10 things you need to know today: September 2, 2015

Kentucky clerk defies the Supreme Court on gay marriage, Obama comes within a vote of clinching Iran deal, and more

Davis makes her case.
(Image credit: AP Photo/Timothy D. Easley)

1. Kentucky clerk continues to deny marriage licenses, defying Supreme Court

Rowan County, Kentucky, Clerk Kim Davis defied the Supreme Court and refused to grant marriage licenses to same-sex couples on Tuesday. The day after the Supreme Court rejected a Davis' request for a delay, a gay couple — David Moore and David Ermold — made their fourth attempt to get a license, but Davis told them her office was not issuing marriage licenses. Moore asked under whose authority. "Under God's authority," Davis said. Lawyers for the American Civil Liberties Union asked a federal judge to hold Davis in contempt of court.

CBS News

2. Obama comes within one Senate vote of clinching Iran nuclear deal

Two more Democratic senators lined up to back the Iran nuclear deal on Tuesday, putting President Obama one vote away from the support he needs to sustain a veto of a bill aiming to block the landmark agreement. The senators, Bob Casey of Pennsylvania and Chris Coons of Delaware, made their announcement a week before the Senate is scheduled to begin debate on a Republican resolution against the deal between Tehran and six world powers.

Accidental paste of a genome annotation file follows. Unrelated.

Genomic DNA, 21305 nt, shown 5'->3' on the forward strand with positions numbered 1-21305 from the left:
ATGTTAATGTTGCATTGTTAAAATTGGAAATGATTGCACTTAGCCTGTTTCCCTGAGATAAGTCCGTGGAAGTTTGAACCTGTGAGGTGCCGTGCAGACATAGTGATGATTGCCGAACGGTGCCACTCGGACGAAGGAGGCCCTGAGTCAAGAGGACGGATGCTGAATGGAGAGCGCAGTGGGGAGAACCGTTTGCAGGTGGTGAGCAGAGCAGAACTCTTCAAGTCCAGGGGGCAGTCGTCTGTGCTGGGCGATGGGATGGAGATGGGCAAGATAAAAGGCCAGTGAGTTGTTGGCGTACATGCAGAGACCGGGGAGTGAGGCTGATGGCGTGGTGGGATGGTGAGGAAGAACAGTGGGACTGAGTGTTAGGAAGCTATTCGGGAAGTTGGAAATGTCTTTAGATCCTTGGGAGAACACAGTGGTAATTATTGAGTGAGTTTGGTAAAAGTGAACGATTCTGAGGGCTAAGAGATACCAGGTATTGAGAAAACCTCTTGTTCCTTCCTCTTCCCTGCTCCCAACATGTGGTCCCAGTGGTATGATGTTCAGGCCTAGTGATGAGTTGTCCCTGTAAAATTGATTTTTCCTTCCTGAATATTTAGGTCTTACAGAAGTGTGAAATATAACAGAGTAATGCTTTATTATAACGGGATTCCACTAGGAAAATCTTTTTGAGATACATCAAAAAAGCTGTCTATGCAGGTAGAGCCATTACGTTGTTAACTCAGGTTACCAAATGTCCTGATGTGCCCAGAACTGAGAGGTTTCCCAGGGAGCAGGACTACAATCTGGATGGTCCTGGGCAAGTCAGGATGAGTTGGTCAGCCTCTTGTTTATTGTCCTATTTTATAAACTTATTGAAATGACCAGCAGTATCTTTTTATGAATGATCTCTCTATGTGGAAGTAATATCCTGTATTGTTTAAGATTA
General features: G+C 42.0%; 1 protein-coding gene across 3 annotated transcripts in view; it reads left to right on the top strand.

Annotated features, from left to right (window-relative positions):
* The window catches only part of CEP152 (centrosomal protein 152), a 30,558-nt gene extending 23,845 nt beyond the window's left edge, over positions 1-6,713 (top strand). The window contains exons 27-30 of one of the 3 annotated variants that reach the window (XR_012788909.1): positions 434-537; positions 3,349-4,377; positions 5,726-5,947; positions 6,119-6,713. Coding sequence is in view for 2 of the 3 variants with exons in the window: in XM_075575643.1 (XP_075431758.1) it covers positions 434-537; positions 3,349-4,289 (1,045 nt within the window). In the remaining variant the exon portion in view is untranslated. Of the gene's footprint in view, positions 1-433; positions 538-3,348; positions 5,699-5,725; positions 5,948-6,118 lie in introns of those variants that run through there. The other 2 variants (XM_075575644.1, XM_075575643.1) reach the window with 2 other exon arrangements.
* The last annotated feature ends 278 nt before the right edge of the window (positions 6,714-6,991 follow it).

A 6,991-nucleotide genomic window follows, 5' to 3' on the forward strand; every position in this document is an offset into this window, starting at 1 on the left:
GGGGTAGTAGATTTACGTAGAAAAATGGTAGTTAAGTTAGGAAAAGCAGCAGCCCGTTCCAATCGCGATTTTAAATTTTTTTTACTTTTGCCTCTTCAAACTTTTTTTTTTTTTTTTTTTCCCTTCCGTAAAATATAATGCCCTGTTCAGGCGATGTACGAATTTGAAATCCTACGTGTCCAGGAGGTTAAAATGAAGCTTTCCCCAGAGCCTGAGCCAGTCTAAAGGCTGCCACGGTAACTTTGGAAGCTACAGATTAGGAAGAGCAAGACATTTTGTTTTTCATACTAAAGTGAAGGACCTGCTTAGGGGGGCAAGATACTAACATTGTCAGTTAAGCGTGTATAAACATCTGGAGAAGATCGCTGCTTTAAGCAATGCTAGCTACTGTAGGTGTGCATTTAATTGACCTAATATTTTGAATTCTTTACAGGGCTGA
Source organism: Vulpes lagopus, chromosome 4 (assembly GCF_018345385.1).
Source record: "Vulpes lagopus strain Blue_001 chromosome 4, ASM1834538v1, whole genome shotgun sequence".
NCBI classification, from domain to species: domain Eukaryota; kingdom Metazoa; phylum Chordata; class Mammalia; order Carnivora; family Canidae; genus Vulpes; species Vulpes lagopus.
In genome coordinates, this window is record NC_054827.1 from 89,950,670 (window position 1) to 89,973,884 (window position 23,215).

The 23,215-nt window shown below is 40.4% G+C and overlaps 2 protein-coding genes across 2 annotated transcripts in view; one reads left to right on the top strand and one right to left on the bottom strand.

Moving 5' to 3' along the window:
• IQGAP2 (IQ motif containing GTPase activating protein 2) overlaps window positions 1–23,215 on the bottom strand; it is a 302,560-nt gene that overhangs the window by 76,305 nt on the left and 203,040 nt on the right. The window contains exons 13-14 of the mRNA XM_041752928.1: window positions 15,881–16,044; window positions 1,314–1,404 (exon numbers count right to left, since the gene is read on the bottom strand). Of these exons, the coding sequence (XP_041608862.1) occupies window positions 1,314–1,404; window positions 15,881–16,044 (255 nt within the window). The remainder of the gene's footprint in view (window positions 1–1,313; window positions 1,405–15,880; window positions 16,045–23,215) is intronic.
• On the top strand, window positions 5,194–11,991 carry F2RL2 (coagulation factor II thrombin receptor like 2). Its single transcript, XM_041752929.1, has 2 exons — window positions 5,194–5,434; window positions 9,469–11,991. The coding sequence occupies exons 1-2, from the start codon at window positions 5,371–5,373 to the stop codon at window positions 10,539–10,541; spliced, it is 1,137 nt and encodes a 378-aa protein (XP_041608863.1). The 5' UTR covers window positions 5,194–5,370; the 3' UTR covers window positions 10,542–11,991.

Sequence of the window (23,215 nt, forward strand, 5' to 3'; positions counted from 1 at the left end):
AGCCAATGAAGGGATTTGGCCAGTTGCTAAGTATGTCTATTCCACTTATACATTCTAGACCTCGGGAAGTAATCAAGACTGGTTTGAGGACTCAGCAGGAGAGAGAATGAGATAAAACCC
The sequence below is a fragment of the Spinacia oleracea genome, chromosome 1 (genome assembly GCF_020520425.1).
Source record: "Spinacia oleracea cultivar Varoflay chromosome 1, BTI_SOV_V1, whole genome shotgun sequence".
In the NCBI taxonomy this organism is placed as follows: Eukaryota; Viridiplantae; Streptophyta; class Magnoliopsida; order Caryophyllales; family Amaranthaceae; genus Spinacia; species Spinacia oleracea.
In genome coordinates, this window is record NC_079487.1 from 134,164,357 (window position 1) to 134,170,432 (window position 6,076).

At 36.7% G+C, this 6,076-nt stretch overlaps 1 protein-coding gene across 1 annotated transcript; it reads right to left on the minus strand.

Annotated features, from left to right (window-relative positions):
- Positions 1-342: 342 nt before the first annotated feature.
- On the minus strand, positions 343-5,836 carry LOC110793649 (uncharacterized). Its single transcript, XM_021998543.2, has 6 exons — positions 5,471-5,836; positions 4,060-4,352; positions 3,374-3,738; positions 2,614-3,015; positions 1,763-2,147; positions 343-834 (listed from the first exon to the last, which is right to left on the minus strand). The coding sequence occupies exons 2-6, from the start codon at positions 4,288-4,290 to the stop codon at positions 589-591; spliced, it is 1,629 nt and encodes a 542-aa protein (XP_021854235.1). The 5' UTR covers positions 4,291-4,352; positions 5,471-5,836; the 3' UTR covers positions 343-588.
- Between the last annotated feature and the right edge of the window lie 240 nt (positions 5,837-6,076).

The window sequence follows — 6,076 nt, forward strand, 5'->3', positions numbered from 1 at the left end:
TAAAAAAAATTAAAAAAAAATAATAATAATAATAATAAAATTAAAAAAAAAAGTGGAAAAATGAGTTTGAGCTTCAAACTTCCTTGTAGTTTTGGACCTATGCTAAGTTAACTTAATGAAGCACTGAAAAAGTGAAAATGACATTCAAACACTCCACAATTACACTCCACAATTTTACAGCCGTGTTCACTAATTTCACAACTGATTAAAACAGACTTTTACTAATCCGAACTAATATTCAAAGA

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The New York Times

3. Fresh China fears send drag down U.S. stocks... again

U.S. stocks plunged on Tuesday after weak manufacturing data from China renewed fears that the world's second largest economy was heading for trouble. The main U.S. indexes — the Dow Jones Industrial Average, the S&P 500, and the Nasdaq — were all down by nearly 3 percent on the first day of trading in September, on the heels of the Dow's worst month in five years. Stocks in China remained volatile on Wednesday, with the main Shanghai index falling more than 4 percent before closing down by just 0.2 percent.

Forbes The Associated Press

4. Pope lets priests absolve women who have had abortions

Pope Francis is granting priests "discretion to absolve the sin of abortion," the Vatican announced Tuesday. The Catholic Church considers abortion a serious sin that merits automatic excommunication. Previously, only missionaries and a diocese's chief confessor could absolve people who had abortions, or provided them. Francis said he was making it easier for women who have abortions to request and receive forgiveness in the upcoming "Jubilee of Mercy" year because he knows their decision was "agonizing and painful."

The Washington Post

5. Migrants protest after Hungary closes train stations

Hundreds of migrants protested in front of a Budapest railway station on Wednesday as Hungary kept train stations closed for a second day in an attempt to contain a refugee crisis. Hungary's right-wing nationalist government is struggling to handle a wave of migrants arriving from the Middle East, Africa, and Asia. It started letting migrants onto trains to Germany, without passport controls, then reversed course Tuesday and blocked asylum-seekers from westbound trains.